• Expect to stay in the hospital overnight so your health care team can check your heartbeat and make sure your pacemaker is working well.
  • You'll likely have to arrange for a ride to and from the
  • Keep your wound clean and dry. Look at your wound every day to make sure it is healing properly. Call your doctor if you notice:
  • Increased drainage, bleeding, or oozing from the insertion site
  • Increased opening of the incision
  • Redness around the site
  • Warmth along the site
  • Increased body temperature (fever or chills)
    • For a few days to weeks after surgery, you may have mild pain, swelling, or tenderness in the area where your pacemaker was placed.
    • Most people return to their normal mild activities within a few days of having the surgery.
    • Avoid vigorous activities and heavy lifting for about a month after pacemaker surgery.
    • You should carry pace maker ID card with your pacemaker information all the time.
What Are the Risks of Pacemaker Surgery? 
 
Pacemaker surgery generally is safe. If problems do occur, they may include:
  • Swelling, bleeding, bruising, or infection in the area where the pacemaker was placed
  • Blood vessel or nerve damage
  • A collapsed lung
  • Lead dislodgement require repositioning
Talk with your doctor about the benefits and risks of pacemaker surgery.
Long term care
  • Regular pacemaker check up every 3 to 6 months
 
How Will a Pacemaker Affect My Lifestyle? - Pacemakers
Once you have a pacemaker, you have to avoid close or prolonged contact with electrical devices
or devices that have strong magnetic fields. Devices that can interfere with a pacemaker include:
• Cell phones and MP3 players (for example, iPods)
• Household appliances, such as microwave ovens
• High-tension wires
• Metal detectors
• Industrial welders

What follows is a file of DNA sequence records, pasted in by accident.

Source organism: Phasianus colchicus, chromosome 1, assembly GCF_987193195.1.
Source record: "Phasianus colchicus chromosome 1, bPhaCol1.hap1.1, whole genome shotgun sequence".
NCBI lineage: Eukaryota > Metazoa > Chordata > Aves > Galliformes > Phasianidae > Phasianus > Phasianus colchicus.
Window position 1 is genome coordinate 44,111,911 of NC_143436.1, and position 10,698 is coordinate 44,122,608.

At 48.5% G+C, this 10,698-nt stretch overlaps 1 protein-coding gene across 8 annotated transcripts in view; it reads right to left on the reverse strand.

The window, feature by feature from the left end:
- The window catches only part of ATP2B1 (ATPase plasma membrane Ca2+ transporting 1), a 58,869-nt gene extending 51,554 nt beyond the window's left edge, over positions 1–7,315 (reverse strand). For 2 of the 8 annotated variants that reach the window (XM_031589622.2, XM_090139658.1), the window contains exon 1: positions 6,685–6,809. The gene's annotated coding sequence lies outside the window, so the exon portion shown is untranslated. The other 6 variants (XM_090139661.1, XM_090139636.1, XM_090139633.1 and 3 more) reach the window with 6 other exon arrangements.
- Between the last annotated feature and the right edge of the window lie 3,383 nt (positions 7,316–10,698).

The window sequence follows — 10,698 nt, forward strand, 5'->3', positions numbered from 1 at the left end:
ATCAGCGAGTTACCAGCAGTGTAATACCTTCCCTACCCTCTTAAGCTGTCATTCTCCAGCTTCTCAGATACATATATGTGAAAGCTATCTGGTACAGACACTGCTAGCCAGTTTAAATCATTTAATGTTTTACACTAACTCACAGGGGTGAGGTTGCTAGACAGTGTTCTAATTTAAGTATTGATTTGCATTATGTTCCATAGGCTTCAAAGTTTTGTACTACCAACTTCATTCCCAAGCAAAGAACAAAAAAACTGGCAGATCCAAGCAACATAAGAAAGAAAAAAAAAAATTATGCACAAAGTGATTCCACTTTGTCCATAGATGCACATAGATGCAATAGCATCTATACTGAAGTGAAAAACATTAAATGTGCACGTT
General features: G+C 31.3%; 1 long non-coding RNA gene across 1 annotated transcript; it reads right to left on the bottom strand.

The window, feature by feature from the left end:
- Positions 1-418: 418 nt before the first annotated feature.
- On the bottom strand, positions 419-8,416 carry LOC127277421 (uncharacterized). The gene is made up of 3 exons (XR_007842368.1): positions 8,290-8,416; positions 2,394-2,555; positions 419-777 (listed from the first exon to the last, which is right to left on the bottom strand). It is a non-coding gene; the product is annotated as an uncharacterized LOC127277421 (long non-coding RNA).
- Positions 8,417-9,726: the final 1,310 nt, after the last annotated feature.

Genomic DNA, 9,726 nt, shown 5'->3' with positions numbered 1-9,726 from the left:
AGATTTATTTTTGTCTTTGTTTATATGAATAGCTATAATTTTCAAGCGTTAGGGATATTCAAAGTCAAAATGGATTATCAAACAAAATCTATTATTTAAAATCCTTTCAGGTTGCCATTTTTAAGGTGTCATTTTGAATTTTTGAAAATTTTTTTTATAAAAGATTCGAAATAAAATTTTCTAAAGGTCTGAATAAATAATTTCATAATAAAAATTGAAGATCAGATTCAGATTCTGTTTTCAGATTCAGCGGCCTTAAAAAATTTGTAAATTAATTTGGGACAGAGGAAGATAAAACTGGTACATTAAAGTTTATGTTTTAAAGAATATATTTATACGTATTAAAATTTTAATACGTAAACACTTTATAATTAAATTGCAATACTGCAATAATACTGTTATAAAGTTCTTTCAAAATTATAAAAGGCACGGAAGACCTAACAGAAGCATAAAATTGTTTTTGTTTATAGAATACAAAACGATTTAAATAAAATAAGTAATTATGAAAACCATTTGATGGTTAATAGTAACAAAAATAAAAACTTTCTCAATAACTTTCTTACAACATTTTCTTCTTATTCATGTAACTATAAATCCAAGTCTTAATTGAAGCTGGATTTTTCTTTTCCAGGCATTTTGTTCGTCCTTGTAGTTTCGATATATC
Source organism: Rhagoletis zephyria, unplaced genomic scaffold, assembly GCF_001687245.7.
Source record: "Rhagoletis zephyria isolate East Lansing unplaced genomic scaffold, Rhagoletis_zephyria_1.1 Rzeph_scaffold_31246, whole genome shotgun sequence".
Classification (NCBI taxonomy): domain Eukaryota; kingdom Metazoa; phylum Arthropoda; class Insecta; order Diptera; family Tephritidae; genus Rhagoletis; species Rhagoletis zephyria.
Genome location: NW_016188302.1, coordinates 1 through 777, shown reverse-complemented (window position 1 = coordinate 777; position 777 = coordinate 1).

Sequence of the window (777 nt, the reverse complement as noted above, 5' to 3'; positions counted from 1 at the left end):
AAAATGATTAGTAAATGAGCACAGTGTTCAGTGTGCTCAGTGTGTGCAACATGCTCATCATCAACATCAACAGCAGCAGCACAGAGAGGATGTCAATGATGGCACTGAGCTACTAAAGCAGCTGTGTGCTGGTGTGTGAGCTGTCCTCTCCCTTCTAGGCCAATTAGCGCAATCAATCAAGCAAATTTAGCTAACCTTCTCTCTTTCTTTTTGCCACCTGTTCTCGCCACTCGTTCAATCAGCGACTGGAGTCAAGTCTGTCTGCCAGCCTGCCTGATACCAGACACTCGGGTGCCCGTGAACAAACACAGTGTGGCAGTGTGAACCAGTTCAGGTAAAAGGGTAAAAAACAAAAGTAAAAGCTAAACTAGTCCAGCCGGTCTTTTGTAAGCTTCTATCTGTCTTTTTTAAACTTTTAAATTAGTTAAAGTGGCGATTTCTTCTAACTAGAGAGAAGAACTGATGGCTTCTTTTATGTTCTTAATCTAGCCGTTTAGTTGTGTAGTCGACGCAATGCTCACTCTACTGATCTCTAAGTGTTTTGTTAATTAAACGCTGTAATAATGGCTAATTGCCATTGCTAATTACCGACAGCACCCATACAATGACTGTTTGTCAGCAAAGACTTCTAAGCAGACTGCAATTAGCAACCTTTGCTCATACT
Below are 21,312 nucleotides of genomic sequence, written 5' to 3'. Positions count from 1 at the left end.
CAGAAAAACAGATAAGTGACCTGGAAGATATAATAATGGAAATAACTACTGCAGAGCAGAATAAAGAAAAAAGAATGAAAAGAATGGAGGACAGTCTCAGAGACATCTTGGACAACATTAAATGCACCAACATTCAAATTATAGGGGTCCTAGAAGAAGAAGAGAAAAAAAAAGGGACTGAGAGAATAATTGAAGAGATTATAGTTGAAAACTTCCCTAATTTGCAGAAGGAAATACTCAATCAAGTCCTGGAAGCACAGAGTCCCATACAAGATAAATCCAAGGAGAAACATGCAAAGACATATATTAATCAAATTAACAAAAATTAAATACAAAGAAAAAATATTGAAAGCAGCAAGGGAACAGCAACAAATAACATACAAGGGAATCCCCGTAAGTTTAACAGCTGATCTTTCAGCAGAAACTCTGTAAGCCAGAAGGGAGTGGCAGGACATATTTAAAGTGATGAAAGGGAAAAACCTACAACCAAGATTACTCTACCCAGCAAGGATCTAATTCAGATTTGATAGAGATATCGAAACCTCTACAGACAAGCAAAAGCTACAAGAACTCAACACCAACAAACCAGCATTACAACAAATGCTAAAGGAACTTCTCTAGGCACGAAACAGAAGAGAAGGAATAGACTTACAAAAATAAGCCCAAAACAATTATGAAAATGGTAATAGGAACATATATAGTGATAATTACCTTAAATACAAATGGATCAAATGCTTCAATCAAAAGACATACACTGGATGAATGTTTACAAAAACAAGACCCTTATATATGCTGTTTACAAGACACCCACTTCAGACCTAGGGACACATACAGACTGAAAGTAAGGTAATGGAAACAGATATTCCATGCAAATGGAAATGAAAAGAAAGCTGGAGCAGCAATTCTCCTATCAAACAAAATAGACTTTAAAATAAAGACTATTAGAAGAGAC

• Electrical generators
These devices can disrupt the electrical signaling of your pacemaker and stop it from working
properly. You may not be able to tell whether your pacemaker has been affected.
How likely a device is to disrupt your pacemaker depends on how long you're exposed to it and
how close it is to your pacemaker.
To be safe, some experts recommend not putting your cell phone or MP3 player in a shirt pocket
over your pacemaker (if the devices are turned on).
You may want to hold your cell phone up to the ear that's opposite the site where your pacemaker is
implanted. If you strap your MP3 player to your arm while listening to it, put it on the arm that's
farther from your pacemaker.
You can still use household appliances, but avoid close and prolonged exposure, as it may interfere
with your pacemaker.
You can walk through security system metal detectors at your normal pace. Security staff can check
you with a metal detector wand as long as it isn't held for too long over your pacemaker site. You
should avoid sitting or standing close to a security system metal detector. Notify security staff if
you have a pacemaker.
Also, stay at least 2 feet away from industrial welders and electrical generators.
Some medical procedures can disrupt your pacemaker. These procedures include:
• Magnetic resonance imaging, or MRI
• Shock-wave lithotripsy to get rid of kidney stones